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More protein, no sugar, low carb and lots of healthy fats? This type of diet has become a way of life, some say survival, for kids with Prader Willi Syndrome. The times are changing when it comes to what more and more parents are feeding their kids. Many parents are reporting remarkable results with a very low carbohydrate, moderate protein, and higher fat type of a diet. It is sometimes termed as the modified ketogenic diet. Typical ketogenic diets are basically 80% fat and used to control seizures not responsive to medications. These diets must be medically supervised, with precise calculations and measurements. The modified version of the ketogenic diet, (MAD) is more forgiving, but still typically is very low or void of many grains, getting the majority of carbohydrate sources from vegetables and some fruit. MAD tend to contain about 20-30 grams carbohydrate which is equivalent of 1 slice of bread and 1-2 fruit. The diet consists mainly of protein, and lots of fat. They still need to be supervised to ensure the right amount of nutrients are provided for optimal growth and development. With the MAD diet, I have heard numerous stories how kids are more focused, calmer, have less behaviours and stop food seeking. Incredibly some say they actually feel full after meals.

Are these parents MAD? Far from mad. They are the new parent warriors against the war of PWS symptoms which can cripple their children’s ability to live more normal lives. Some parents consider this diet, in addition to numerous supplements, to be responsible in helping stave off uncontrollable hunger as well as negative behaviours. Without the backing of scientific evidence, parents are joining together in their own movement to support one another in enabling others to transition to the same. Social media chat rooms, conferences, and parent networking have helped parents to join together and spread the word.

But caution is warranted when there is not the scientific evidence to back this diet up. Are there risks for following this diet? Yes, especially if not properly monitored. These risks include:

  • Hypoglycemia

  • Constipation

  • Bone changes – risk of lower bone density

  • Somewhat high cholesterol – but transient stabilization

  • Kidney stones – especially if on Topamax

  • Acidosis – dangerous state of excess high ketones – acid state of body

The bottom line is BE CAREFUL. Harness the assistance of a registered dietitian to help you design an optimal diet for your child. It can be extremely difficult to implement, especially if your child is older and set in their patterns of eating. But of course, nothing is impossible with perseverance and persistence.

The essence of this diet is that giving a diet that is very low in carbohydrates, forces the body to use fat as a source of energy. When fat is broken down in the body and used for fuel, this process produces ketones – a state called KETOSIS is formed when the blood levels of ketone reach a certain level. Ketosis tends to curb appetite and may be part of the reason why the diet is claimed by parents to be successful at helping. It is also speculated that neurotransmitters may be altered which play a role in behaviour and neurological disorders.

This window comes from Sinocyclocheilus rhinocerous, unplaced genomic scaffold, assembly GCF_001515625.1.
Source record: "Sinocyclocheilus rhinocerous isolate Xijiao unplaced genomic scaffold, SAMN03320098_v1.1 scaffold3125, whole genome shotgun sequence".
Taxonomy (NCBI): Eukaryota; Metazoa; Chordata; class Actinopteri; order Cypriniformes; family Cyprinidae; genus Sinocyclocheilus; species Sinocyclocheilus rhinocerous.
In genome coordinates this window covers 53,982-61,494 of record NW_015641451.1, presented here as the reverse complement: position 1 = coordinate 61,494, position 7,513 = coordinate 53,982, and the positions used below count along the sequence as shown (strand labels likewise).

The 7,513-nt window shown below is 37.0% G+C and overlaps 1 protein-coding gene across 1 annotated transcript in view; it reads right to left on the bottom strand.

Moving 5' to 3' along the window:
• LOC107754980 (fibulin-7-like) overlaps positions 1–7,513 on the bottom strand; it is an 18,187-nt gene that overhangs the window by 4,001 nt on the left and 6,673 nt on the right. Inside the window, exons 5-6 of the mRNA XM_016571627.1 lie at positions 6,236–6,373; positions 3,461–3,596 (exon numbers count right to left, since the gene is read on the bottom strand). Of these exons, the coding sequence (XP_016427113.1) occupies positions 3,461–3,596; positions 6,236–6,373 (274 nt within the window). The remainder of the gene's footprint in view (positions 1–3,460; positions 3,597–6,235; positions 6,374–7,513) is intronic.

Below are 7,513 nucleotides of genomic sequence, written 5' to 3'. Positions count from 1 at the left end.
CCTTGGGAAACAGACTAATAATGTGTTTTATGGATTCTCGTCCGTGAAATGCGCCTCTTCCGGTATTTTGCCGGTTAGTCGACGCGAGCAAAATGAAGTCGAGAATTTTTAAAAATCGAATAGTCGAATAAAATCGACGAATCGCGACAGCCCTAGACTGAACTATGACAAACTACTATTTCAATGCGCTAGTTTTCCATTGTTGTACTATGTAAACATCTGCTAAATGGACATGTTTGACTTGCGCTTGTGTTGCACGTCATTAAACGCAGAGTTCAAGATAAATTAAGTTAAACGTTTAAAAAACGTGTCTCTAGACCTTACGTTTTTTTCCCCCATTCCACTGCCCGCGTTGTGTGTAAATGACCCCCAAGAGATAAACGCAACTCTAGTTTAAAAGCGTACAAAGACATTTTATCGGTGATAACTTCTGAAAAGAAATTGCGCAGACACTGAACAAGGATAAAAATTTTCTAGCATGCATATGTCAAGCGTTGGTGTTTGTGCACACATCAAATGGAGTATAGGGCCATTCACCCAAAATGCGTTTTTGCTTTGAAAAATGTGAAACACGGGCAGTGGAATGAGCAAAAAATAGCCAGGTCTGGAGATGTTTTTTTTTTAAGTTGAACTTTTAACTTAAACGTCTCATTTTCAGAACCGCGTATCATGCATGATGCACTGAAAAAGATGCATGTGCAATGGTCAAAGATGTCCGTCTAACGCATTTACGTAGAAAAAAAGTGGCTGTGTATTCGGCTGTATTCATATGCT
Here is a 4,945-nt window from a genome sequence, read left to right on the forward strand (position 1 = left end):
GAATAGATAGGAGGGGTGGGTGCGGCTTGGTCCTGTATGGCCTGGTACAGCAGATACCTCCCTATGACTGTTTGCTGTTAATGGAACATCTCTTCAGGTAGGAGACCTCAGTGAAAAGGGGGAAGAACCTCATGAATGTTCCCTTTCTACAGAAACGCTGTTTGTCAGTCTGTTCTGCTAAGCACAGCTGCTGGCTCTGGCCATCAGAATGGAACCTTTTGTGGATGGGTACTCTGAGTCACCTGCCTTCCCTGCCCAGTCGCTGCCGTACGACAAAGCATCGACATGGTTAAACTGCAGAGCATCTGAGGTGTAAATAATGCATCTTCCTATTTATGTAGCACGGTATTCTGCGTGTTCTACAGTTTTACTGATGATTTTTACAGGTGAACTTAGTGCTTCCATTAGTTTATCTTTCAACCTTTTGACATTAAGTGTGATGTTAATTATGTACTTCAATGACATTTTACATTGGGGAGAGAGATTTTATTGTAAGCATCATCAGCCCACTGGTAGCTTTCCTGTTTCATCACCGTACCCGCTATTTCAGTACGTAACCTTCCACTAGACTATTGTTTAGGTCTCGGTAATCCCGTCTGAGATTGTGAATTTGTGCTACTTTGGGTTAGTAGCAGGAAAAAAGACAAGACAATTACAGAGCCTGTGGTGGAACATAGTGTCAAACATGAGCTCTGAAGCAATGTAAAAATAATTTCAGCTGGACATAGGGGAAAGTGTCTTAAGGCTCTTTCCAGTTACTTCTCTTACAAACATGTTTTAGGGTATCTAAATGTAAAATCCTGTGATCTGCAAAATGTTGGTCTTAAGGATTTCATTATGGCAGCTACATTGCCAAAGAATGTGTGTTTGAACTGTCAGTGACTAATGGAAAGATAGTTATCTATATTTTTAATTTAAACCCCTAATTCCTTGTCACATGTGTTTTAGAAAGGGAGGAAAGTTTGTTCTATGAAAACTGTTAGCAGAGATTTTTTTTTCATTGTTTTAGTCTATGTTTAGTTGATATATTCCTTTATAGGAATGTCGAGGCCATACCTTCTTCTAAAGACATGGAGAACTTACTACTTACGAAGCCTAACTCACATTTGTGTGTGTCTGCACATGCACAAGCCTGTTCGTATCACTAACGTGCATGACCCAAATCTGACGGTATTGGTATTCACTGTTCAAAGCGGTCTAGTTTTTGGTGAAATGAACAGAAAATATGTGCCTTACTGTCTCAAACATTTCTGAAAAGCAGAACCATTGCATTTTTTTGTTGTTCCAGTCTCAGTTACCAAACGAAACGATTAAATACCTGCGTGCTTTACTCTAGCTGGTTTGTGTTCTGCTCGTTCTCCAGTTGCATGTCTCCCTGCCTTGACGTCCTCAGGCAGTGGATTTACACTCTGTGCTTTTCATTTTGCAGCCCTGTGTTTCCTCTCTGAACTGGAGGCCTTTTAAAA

However the truth is the scientific evidence is still not available to prove that this is a safe and effective method of helping control high appetite. Studies are currently being organized and hopefully can be launched very soon to answer these vital questions. There has been some preliminary evidence from Dr. Jennifer Miller’s study in the Journal of Human Nutrition in 2013 entitled “A reduced-energy intake, well-balanced diet improves weight control in children with Prader-Willi syndrome”. Dr. Miller studied the effect of a well-balanced, energy restricted diet on body composition and weight of young children with PWS. The dietary composition was 30% fat, 25% protein and 45% carbohydrate and 20 grams of fibre. Dr. Miller found that these kids had less body fat, and had better weight management than the children who followed the same calorie intake but higher ratio of carbohydrate to fat and protein. This may be the safest way to go until we can more evidence is available that prove that a lower carbohydrate diet is safe and effective for children and adults with PWS. Our traditional Red Yellow Green Diet can be planned in accordance to meet the criteria of a diet which is 45% carbohydrate, 30% fat and 25% protein.

Here is a sample meal plan for 1000 calories which is lower in carbohydrate, and higher in fat and protein.

Breakfast: ½ cup steel cut oatmeal, 5 almonds, ½ cup berries, and ½ cup almond milk

Morning Snack: ½ small apple, 100 grams of greek yogurt with cinammon

Lunch: 1 ounce of roast turkey, 2 tbsp hummous, 1 small whole grain tortilla, 1 tbsp avocado, 1 cup veggies, 2 kiwi

Snack: 2 tbsp pistachios, ½ cup orange slices, ¼ cup shreddies or 2 whole grain crackers

DINNER: 3 oz chicken, 1 cup grilled vegetables such as zucchini, onions peppers asparagus, 1/3 c. quinoa, ½ cup strawberries, ½ cup unsweetened almond milk or greek yogurt

Always remember that extra non-starchy vegetables can be used to fill up a plate to give the impression of lots of food on the plates. I’ve seen this method to be used many times, and unless your kid finds veggies yukky, then it helps to satisfy appetites. A great rule of thumb is to divide the plate with 2/3 filled with vegetables, 1/4 with protein including legumes, and fish more often, 1/8 th with high fibre healthy grains/carbs such as brown rice, quinoa, buckwheat, or sweet potato and a serving of healthy fat such as olive oil, nuts, seeds, or avocado.

I would love to hear your feedback as well as topics you would like me to discuss in future posts!

Karen Balko, RD

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